Self Care Resources and Tips That Won't Make You Cringe
Updated: Apr 30
Nightly bubble baths. Good chocolate. Journaling. Weekly massage: All things I’ve seen suggested for self-care. These are lovely ideas (isn't chocolate pretty much always a good idea?), but not always practical for many of us. And anyway, you can’t solve chronic pain, burnout, or general existential dread with a manicure and a chai latte. (If only we could!) Lasting and meaningful self-care includes working on the things that wreck our quality of life. Maybe that’s a sleep issue or nagging pain that creeps up between massages. How can you meet yourself where you are and improve your stiffness or poor sleep? Maybe stressing about being disorganized is wearing you down. How can you work on that? I have a few ideas and go-to resources for some of the most common stressors we face, I hope you can make use of a few.
Aches, pains, and gentle rehab To focus on gentle, zero-impact stretching and strengthening, I love "Quick Fit with Cassy." These are short, simple-to-follow videos that are easy to fit into your daily routine - most are 15 minutes or less. You can find Cassy's videos here at PBS Wisconsin. Bookmark your favorite in your browser and make an effort to do it a few times a week, or whatever works for you.
Nature A little bit of green is so helpful that “Forest Bathing” is a doctor-recommended treatment in Japan. But you don’t need to go that far to benefit from nature. A short walk in the sunlight can feel restorative. Watering and looking for new buds on a hearty houseplant by a window can provide a break for your nervous system and help you stay even-keeled.
We are incredibly fortunate in our area to have some lovely places to go to benefit from some outdoor time. A couple of my favorite nearby places are Patrick Marsh Wildlife Area and Olbrich Botanical Gardens. (Bonus at Olbrich: A walk in the conservatory on a cold winter's day is like a mini vacation in a rainforest.)
Your habitat Lives are complicated and messy and that can make our environments complicated and messy. Very few of us have the time, resources, or motivation needed to keep a very clean, easy-to-live-in home. On top of that, there’s an awful lot of moral weight placed on cleanliness and organization, so if you’re not awesome at it, there can be shame involved (which is the worst possible motivator). If you have a hard time getting going or creating a routine with care tasks, check out Struggle Care. You’ll find all kinds of resources, created by a licensed professional therapist, to help you drop the shame and find what makes a functional home for you. If you are ready to change your environment but aren’t sure where to start, check out Unf#*k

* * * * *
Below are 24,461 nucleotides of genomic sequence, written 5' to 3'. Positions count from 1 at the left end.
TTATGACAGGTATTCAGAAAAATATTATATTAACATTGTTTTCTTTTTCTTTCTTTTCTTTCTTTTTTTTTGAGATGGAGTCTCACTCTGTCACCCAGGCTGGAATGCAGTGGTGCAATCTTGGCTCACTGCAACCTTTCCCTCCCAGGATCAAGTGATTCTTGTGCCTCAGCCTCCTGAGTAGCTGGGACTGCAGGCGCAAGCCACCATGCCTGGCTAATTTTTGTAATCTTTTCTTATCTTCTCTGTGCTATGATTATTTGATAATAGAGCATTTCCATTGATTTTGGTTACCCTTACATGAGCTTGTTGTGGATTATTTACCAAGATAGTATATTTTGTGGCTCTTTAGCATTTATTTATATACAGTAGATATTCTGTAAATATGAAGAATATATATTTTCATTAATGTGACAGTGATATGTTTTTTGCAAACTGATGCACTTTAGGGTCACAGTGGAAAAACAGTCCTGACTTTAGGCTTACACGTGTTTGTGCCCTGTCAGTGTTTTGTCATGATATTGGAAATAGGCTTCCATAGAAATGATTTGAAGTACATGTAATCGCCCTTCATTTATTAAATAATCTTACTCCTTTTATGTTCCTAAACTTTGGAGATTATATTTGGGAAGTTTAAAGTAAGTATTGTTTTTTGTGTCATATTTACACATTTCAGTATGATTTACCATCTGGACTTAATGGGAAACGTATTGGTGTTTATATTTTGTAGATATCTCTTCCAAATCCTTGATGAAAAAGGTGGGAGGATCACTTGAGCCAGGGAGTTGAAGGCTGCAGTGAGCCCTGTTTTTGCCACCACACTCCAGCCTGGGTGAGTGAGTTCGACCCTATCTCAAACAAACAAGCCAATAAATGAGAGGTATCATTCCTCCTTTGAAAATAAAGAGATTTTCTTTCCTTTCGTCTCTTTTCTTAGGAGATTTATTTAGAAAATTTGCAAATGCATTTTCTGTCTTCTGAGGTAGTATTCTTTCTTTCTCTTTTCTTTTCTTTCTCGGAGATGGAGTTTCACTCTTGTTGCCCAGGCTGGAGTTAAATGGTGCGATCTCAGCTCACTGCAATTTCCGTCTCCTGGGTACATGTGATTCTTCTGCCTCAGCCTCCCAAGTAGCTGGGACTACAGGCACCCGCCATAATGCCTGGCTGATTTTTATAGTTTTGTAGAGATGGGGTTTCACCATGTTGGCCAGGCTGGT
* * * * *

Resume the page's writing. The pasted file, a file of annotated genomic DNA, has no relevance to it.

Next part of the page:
Your Habitat. There are all kinds of starter guides and lists and thoughtful resources there to get you going. Pro tip: If you struggle to stay on task, get a friend to hang out with you while you dive into a chore or project. It’s called “body doubling,” and it can be super helpful. And it doesn't necessarily have to be in person. I've done this with friends via video call, and it's worked just as well for us. We each just work on our own task while on the call.
Getting your Zzzzzzs Sleep stories are great tools for people who have trouble getting to sleep or staying asleep. The Calm app has lots of meditations for all ages, all times of day or night, including recordings designed to calm your nervous system and help you sleep. A sleep story read by LeVar Burton or a soothing bedtime body scan meditation are just a couple of options that might help send you off to a peaceful slumber.
Movement This doesn’t have to mean "exercise" or a "workout," and it doesn’t have to mean taking the stairs or parking super far away from the door of the supermarket (though there is nothing wrong with any of those things if they're working for you). Movement can be small, joyful, and maybe even noticed by the people around you. Shake your legs out or march in place while you do the dishes (improving circulation in legs), reach up to tap the top of every doorway you walk through (moving through shoulder range of motion), or kick up a two-minute dance party while you heat up your lunch (that’s just fun). It all counts, and you’ll probably feel good about it.
Go slow Pick one thing. Just one thing. And add it to your life. When you’ve got the hang of that, maybe add another thing. Oh, and don't forget to schedule a massage. You’ll thank yourself later.